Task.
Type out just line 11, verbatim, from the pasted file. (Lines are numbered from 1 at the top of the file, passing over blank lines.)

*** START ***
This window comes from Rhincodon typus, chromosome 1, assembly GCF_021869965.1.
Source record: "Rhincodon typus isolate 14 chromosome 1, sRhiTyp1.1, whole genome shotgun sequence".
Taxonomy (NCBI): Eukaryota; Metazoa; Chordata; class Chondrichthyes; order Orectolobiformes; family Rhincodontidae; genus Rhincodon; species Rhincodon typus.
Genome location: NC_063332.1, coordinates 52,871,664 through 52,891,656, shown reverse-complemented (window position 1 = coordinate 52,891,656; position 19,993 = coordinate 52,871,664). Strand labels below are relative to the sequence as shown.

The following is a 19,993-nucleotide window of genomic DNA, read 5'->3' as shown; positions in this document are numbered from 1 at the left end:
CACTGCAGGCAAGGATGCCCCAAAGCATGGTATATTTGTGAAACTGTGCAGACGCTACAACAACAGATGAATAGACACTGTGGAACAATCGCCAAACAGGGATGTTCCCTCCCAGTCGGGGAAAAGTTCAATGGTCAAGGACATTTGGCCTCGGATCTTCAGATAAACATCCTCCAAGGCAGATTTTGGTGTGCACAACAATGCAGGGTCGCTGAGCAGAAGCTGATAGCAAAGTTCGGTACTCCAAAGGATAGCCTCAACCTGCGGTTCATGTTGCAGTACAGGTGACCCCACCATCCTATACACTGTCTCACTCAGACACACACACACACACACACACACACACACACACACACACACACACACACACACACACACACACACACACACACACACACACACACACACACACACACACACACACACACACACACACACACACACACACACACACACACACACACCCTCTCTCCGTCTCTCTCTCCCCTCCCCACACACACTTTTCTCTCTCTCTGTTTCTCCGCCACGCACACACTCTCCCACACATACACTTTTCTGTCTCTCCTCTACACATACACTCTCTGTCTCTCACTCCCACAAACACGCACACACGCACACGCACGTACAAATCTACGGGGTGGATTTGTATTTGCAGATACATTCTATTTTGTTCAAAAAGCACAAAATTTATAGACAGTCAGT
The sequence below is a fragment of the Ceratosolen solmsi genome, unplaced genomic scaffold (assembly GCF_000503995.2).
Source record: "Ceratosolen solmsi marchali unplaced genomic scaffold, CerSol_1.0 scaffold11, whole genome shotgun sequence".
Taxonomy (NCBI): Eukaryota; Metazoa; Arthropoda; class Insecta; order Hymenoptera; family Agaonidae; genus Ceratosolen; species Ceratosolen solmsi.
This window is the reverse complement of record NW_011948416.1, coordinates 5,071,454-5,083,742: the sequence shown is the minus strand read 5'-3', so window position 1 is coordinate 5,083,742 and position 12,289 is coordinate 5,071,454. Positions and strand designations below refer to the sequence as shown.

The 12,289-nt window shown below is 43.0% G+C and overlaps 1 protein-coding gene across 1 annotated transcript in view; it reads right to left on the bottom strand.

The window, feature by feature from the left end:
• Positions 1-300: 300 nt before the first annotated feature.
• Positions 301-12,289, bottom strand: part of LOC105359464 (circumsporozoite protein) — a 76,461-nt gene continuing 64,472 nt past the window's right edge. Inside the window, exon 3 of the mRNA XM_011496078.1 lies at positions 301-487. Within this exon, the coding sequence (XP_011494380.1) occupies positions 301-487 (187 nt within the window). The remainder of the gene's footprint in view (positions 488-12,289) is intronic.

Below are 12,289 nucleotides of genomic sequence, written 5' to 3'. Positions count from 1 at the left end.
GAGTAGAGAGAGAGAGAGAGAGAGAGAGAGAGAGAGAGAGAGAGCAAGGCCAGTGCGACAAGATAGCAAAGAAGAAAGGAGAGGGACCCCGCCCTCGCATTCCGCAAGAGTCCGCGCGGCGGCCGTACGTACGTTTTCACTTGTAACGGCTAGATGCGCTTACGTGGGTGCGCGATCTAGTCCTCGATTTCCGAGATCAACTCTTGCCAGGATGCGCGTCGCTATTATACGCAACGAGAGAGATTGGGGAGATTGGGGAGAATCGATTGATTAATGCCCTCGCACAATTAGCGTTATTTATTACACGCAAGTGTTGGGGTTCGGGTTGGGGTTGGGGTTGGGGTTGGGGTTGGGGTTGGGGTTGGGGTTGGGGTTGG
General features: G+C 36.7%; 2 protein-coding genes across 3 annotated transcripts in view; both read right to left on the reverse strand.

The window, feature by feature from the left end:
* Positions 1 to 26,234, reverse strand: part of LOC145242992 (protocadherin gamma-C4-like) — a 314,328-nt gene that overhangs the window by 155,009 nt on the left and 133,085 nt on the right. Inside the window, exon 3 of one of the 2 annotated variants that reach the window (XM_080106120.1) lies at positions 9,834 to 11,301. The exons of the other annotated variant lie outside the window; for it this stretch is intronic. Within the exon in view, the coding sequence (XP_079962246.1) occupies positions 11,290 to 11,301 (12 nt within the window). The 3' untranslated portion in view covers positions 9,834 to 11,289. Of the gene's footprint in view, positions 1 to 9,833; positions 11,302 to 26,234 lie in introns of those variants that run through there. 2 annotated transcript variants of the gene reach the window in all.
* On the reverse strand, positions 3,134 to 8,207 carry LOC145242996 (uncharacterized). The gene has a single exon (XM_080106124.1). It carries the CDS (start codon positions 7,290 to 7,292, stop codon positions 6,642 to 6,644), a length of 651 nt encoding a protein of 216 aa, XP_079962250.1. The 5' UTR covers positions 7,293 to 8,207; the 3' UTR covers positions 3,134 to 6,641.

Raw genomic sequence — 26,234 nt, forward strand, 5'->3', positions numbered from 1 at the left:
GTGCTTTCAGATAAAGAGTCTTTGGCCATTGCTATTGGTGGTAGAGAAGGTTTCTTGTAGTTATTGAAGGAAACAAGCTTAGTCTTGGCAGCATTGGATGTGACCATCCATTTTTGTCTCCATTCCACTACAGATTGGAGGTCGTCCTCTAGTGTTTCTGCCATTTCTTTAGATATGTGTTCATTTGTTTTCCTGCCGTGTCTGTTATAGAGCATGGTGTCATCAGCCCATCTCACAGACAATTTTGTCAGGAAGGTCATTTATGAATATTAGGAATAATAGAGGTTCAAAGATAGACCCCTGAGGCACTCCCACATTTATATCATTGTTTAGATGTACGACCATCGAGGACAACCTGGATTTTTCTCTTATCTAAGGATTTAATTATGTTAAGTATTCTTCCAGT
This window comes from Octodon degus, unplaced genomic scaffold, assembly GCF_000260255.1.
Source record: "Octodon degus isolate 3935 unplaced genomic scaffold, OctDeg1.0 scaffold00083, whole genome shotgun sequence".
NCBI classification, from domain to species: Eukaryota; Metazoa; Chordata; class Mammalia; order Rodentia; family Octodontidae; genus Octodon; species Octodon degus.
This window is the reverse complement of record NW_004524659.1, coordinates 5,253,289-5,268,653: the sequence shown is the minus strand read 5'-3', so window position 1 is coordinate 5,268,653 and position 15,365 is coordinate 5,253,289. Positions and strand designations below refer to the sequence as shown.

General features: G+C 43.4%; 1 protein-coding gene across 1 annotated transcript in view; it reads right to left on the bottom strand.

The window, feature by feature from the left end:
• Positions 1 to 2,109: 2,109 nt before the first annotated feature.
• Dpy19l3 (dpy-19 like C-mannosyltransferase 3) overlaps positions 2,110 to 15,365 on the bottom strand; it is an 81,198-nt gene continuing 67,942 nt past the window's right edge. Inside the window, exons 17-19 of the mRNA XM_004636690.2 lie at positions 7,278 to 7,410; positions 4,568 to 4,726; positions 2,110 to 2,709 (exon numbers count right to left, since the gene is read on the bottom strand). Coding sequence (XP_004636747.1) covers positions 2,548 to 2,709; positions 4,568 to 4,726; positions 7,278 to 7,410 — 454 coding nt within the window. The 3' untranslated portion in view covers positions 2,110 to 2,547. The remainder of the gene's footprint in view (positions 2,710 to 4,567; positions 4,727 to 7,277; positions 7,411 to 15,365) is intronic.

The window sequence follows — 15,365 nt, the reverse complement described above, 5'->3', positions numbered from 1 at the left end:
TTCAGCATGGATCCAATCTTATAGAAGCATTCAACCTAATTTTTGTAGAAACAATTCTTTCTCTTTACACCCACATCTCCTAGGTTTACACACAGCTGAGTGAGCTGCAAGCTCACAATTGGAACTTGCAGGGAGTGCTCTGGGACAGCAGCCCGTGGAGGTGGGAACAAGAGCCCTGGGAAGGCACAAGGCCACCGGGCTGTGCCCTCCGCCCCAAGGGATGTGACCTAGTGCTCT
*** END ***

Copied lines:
The 12,289-nt window shown below is 43.0% G+C and overlaps 1 protein-coding gene across 1 annotated transcript in view; it reads right to left on the bottom strand.